Rhiannon Adam was born in Co. Cork, Ireland and currently lives and works in London. She was educated at Central Saint Martins college of Art and Design (London), and at the University of Cambridge.

Adam's work is heavily influenced by her nomadic childhood spent at sea, sailing around the world with her parents. Little photographic evidence of this period in her life exists, igniting an interest in the influence of photography on recall, the notion of the photograph as a physical object, and the image as an intersection between fact and fiction – themes that continue throughout her work. 

Her long-term projects straddle the boundary between art photography and social documentary, while subject matter is often focused on narratives relating to myth, loneliness, and the passage of time, particularly in relation to isolated communities. The results of these explorations are captured almost exclusively in ambient light through the hazy abstraction of degrading instant-film materials and colour negative film. 

In 2015, supported by the BBC/Royal Geographical Society, Adam travelled to the remote island community of Pitcairn in the South Pacific. Pitcairn measures just two miles by one mile and is home to just 42 British subjects, descendants from the Mutiny on the Bounty. A decade ago, the island’s romantic image was tarnished by a string of high profile sexual abuse trials, as a result, islanders are particularly reticent about accepting outsiders. With trip duration dictated by the quarterly supply vessel, there would be no way off for three arduous months. Adam’s project is the first in-depth photographic project to take place on the island and made its debut at Francesca Maffeo Gallery in Spring 2018.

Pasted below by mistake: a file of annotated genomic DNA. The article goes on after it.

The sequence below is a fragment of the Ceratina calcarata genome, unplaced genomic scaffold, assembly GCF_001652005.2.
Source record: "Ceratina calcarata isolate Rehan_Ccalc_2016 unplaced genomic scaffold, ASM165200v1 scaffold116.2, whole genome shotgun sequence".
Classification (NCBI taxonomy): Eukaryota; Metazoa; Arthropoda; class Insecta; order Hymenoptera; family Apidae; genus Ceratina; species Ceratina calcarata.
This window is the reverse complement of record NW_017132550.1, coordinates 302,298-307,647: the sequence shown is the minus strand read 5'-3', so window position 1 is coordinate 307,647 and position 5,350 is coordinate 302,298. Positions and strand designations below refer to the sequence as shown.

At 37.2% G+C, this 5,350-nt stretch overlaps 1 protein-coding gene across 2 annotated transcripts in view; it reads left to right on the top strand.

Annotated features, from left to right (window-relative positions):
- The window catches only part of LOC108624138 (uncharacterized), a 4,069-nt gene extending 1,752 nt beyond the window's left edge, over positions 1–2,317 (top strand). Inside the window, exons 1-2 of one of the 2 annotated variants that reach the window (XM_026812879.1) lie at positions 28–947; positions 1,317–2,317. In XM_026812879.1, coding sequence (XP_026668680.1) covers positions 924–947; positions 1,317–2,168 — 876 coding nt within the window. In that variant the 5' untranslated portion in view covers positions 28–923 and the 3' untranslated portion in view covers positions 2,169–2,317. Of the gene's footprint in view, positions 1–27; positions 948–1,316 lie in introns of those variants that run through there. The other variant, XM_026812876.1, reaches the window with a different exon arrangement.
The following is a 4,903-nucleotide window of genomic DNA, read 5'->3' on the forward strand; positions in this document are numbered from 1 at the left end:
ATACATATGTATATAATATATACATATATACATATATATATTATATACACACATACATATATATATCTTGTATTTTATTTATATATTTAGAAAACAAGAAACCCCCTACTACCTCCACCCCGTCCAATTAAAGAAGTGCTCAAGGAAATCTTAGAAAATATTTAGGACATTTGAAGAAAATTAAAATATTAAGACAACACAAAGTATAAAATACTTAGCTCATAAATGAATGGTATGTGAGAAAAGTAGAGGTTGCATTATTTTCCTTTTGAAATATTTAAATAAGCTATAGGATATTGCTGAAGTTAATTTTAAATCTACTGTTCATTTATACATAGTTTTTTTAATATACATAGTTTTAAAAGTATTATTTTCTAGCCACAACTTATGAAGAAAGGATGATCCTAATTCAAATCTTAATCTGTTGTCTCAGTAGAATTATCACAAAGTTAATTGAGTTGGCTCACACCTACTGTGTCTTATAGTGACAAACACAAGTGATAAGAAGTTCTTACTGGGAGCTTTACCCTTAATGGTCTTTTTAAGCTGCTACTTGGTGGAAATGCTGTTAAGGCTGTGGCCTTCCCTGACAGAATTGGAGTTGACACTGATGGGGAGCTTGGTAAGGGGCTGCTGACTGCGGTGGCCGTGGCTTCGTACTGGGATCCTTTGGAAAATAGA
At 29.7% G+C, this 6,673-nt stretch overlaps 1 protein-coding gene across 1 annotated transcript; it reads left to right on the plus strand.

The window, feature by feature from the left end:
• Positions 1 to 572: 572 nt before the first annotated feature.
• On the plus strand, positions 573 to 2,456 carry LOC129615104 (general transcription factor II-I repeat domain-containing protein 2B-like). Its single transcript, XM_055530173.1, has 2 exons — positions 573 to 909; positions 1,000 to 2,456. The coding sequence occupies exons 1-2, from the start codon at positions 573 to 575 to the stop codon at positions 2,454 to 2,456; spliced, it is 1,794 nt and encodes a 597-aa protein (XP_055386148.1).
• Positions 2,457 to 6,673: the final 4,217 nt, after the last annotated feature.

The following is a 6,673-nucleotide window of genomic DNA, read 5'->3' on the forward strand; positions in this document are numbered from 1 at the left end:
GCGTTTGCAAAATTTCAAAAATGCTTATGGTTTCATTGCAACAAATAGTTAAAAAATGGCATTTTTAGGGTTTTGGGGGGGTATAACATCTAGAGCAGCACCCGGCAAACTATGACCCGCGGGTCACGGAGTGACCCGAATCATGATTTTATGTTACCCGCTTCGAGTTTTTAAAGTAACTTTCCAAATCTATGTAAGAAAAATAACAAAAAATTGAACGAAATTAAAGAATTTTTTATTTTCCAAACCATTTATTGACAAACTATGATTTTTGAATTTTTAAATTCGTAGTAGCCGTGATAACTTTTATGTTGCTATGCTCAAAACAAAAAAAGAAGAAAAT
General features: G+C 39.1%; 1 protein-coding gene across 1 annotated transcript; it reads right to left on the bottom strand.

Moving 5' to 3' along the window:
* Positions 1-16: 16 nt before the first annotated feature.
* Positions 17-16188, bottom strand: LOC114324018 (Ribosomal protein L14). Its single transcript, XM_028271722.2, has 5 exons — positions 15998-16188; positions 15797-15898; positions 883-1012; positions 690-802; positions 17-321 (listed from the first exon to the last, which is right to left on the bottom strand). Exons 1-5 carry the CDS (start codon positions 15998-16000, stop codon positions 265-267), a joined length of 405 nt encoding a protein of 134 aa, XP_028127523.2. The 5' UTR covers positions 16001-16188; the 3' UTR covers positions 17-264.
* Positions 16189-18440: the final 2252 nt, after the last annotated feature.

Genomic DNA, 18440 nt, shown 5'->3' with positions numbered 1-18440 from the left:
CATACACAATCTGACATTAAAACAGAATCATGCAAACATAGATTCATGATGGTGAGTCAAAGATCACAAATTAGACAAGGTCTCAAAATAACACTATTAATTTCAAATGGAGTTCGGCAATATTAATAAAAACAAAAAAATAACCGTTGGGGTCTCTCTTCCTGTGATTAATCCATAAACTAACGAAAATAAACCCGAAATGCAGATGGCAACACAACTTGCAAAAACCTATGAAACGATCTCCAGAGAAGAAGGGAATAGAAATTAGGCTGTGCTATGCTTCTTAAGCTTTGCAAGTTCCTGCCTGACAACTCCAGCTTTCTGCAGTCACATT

Adam is the winner of BJP’s Fractured Stories commission, documenting fracking in the UK. Adam is currently based at the Preston New Road site working on an ongoing project 

On 15 October 2018, fracking began in the UK for the first time since 2011 at Caudrilla’s Preston New Road site, Lancashire. For the past two months, Rhiannon Adam has immersed herself in the local communities and landscapes surrounding the site.

Adam was awarded the Fractured Stories commission for a proposal that would see her focus on documenting the human side of the story: the individuals and communities caught up in the fracking fight around the Preston New Road site. She would then process the resulting images using constituent chemicals from fracking fluid, in order to render the potential threats of the process visible.


As a part of her varied practice, Adam is also an occasional publisher and curator. Her imprint ‘Lost Cat’ was founded in 2013 with the release of Kevin Griffin's Omey Island: Last Man Standing, and until 2015, she was the resident curator at Gallery One and a Half, a photography led space in Hackney, London.

Her self-directed work has been widely featured in the press including the New York Times, M Magazine/Le Monde, Art Review, The Guardian, BBC, Vice, It’s Nice That, Dazed and Confused, Colors magazine and Loose Associations (published by the Photographer’s Gallery).

In addition, Adam can often be found teaching workshops and giving talks – recent appearances include the Royal Academy of Arts, the Photographer’s Gallery, Tate, V&A Museum and the Barbican.

Adam’s first book, Dreamlands, Wastelands (published by Jane and Jeremy) was released in 2014. In October 2017, Thames and Hudson published her exhaustive resource on instant photography - Polaroid: The Missing Manual, The Complete Creative Guide (translated titles vary).